Bill Clark / CQ Roll Call
Wednesday, June 13, 2018 | 2 a.m.
The only surprise in Tuesday’s primary elections for Nevada’s U.S. Senate seat might have been that the race wasn't called even sooner.
Incumbent Republican Sen. Dean Heller and Democrat Jacky Rosen were declared the winners within about an hour of the polls closing, setting the stage for what promises to be a hotly contested race this fall with strong national implications.
The candidates have just under five months to prepare for the general election on Nov. 6 in one of the highest-stakes races in the Democrats’ push to regain a Senate majority for the second half of President Donald Trump’s four-year term.
For Democrats to cut into the Republicans’ advantage, Heller’s seat is considered a must-win.
Of the 35 Senate seats up for election this year, 26 are held by Democrats. The party will need to gain two more seats in November to gain control. The Senate has 51 Republicans, 47 Democrats and two Independents who caucus with the Democrats.
Heller is the only Republican up for re-election representing a state that Hillary Clinton won in the 2016 general election.
Having won with only 46 percent of the vote in 2012, Heller has been criticized for wavering on the health care issue during last year’s debates and for his hot-and-cold support for Trump.
He stood alongside Gov. Brian Sandoval last year in support of protecting health care coverage in Nevada, saying it would be difficult to get him to vote yes on an Obamacare repeal-and-replace plan that lawmakers were considering at the time.
But months later, he voted in July in favor of repealing the Affordable Care Act in a Republican-led initiative that ultimately failed.
David Damore, a political science professor at UNLV, said Heller likely will have to answer for his flip-flops over the next five months as his voting record is more closely scrutinized. Heller must also hope Democrats, who have 62,000 more active registered voters in Nevada than Republicans, don’t flock to the ballot boxes in large numbers.
“It’ll be interesting to see his strategy going forward, whether he tries to distance himself from Trump or pull closer,” Damore said. “He has moved around so much on so many issues, really anything is possible.”
Rosen, a freshman U.S. congresswoman representing Nevada’s 3rd District, announced her Senate bid just six months after taking office. But that might benefit her, as Republicans could struggle to find faults with her limited record, Damore said.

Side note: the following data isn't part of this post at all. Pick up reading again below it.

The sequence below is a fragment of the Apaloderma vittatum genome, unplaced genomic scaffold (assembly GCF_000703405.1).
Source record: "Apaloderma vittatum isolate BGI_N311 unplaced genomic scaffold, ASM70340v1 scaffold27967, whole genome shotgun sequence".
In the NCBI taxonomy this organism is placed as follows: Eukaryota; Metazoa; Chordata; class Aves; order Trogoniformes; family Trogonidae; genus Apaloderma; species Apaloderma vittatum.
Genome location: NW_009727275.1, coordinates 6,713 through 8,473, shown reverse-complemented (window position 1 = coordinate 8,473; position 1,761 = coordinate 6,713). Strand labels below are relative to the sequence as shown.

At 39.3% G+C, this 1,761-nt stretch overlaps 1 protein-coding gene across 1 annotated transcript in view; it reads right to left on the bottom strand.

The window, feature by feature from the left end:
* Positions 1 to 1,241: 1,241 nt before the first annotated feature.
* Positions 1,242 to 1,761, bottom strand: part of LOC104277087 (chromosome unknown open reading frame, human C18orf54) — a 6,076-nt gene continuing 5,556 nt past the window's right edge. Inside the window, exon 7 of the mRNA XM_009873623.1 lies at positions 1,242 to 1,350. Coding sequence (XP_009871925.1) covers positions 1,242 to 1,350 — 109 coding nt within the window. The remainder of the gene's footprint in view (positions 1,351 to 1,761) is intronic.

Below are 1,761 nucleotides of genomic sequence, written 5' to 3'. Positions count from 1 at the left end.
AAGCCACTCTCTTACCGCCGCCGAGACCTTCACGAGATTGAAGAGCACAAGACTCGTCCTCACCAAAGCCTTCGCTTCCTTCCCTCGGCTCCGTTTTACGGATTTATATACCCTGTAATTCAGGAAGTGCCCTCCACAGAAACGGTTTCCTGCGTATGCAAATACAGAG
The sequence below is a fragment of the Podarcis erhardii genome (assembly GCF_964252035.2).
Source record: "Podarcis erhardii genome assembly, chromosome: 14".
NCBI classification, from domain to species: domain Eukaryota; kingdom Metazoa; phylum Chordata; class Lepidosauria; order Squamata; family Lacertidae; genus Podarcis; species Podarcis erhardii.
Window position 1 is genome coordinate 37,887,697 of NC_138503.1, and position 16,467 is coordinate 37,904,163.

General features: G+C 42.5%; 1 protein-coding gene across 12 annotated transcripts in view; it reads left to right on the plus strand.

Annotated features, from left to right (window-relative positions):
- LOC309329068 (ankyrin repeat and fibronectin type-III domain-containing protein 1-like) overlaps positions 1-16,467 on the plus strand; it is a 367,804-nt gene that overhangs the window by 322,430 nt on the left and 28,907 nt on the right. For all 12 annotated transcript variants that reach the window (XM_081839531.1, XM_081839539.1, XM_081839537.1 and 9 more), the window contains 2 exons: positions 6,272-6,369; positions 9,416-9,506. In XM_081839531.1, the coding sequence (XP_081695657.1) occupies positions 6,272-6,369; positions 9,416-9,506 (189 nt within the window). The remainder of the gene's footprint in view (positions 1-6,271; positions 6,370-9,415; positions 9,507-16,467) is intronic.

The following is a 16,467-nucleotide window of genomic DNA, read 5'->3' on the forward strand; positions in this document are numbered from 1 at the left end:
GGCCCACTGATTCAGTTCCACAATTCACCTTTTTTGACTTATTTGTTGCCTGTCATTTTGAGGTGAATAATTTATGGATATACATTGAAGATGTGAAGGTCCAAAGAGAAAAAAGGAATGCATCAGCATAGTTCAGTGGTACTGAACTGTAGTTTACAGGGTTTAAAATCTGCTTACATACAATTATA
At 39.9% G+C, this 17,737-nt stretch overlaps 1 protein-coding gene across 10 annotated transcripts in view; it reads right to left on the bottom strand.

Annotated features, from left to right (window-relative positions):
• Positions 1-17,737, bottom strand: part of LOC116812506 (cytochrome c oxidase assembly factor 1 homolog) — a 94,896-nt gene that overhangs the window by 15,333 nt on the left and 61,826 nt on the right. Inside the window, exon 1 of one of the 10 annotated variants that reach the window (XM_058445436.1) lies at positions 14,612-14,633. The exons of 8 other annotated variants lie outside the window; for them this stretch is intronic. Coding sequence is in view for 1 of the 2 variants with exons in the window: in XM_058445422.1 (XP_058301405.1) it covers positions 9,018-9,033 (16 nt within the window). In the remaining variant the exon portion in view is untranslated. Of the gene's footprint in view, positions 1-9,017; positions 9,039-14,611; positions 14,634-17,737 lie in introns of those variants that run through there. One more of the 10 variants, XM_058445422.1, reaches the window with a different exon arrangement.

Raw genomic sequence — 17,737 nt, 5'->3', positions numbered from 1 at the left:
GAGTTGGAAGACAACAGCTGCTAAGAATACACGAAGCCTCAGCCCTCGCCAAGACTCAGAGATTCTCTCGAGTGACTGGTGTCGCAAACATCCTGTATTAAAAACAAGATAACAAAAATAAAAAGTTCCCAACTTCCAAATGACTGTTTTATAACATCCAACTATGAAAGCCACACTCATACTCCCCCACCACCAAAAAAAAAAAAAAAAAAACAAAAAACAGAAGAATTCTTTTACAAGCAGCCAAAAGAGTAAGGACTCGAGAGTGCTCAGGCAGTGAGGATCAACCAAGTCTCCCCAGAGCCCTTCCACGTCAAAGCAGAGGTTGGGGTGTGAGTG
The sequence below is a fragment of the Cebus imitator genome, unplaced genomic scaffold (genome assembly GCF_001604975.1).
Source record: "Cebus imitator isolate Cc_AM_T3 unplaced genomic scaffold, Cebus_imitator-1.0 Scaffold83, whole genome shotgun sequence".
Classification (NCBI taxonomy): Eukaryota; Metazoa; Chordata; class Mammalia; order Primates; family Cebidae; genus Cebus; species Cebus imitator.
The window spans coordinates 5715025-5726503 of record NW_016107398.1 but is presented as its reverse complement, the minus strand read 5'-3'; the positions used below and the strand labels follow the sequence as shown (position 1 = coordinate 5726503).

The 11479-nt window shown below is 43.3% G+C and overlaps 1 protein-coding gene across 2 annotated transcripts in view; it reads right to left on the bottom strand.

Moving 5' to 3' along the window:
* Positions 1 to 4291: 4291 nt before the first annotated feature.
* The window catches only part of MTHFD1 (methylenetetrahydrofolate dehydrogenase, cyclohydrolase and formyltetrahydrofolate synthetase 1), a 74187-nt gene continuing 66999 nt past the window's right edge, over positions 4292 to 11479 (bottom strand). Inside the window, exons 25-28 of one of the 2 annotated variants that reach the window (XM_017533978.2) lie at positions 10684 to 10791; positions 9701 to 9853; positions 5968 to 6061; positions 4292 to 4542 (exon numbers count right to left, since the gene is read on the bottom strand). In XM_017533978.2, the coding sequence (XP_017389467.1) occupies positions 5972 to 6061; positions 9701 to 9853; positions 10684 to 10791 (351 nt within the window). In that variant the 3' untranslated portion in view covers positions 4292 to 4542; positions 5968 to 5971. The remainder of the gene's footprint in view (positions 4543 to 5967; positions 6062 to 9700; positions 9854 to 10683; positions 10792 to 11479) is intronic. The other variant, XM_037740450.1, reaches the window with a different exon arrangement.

“It’s difficult to come up with attacks when the candidate doesn’t have much of a voting record,” he said.
Data research firm Morning Consult said Heller’s favorability rating was about 37 percent in Nevada, with 40 percent of polled voters disapproving and 23 percent saying they were unsure. The state’s other senator, Democrat Catherine Cortez Masto, had a favorability rating of 43 percent.
Meanwhile, left-leaning Public Policy Polling in March found 44 percent of Nevada voters would choose Rosen over Heller in a head-to-head matchup, while 39 percent would vote for Heller.
The importance of the Heller race was highlighted earlier this year when Trump put out a tweet March 16 essentially directing then-primary challenger Danny Tarkanian to step aside to avoid a competitive primary.
That followed a Jan. 11 visit to Las Vegas from Vice President Mike Pence encouraging Nevadans to continue supporting Heller.
Rosen, who had never served in a public office until she was elected to the House in 2016, has the backing of former Senate Majority Leader Harry Reid, an advantage longtime Nevada historian and political analyst Michael Green said “shouldn’t be overlooked.”
Reid won seven straight federal elections from 1982 until he retired in 2016 and has backed other successful candidates, including Cortez Masto.
On the issues, Heller and Rosen both oppose a recently restarted Department of Energy attempt to fund licensing for the Yucca Mountain nuclear waste repository, but their stances on immigration reform are starkly different.
Rosen is a proponent of the DREAM Act and bringing back an extended version of the Deferred Action for Childhood Arrivals Program. Heller said he supports Trump’s immigration plan, including building a wall across the southern border with Mexico.
Heller also supported Trump’s tax cut bill passed in December, while Rosen denounced it.
Heller touched on those differences in a victory statement issued Tuesday night, arguing his agenda has helped get the U.S. economy on track and arguing that Rosen has spent her time on Capital Hill “seeking a promotion.”
“This election will also be about delivering real results for Nevadans,” he said.
Rosen said in a statement that Heller has “spent the last year letting Nevadans down by breaking his promises to protect our health care, passing a fiscally irresponsible tax bill to benefit his super-wealthy donors, and failing our Dreamers to placate his party’s leaders.”
With $4.9 million and $2.6 million cash on hand, respectively, Heller and Rosen have deep pockets for spending on the upcoming election. And given the importance of the race, both sides should raise big money, potentially leading to more campaign advertising than Nevadans have ever seen in a midterm Senate race.
“Everybody is going to be all over this,” Green said.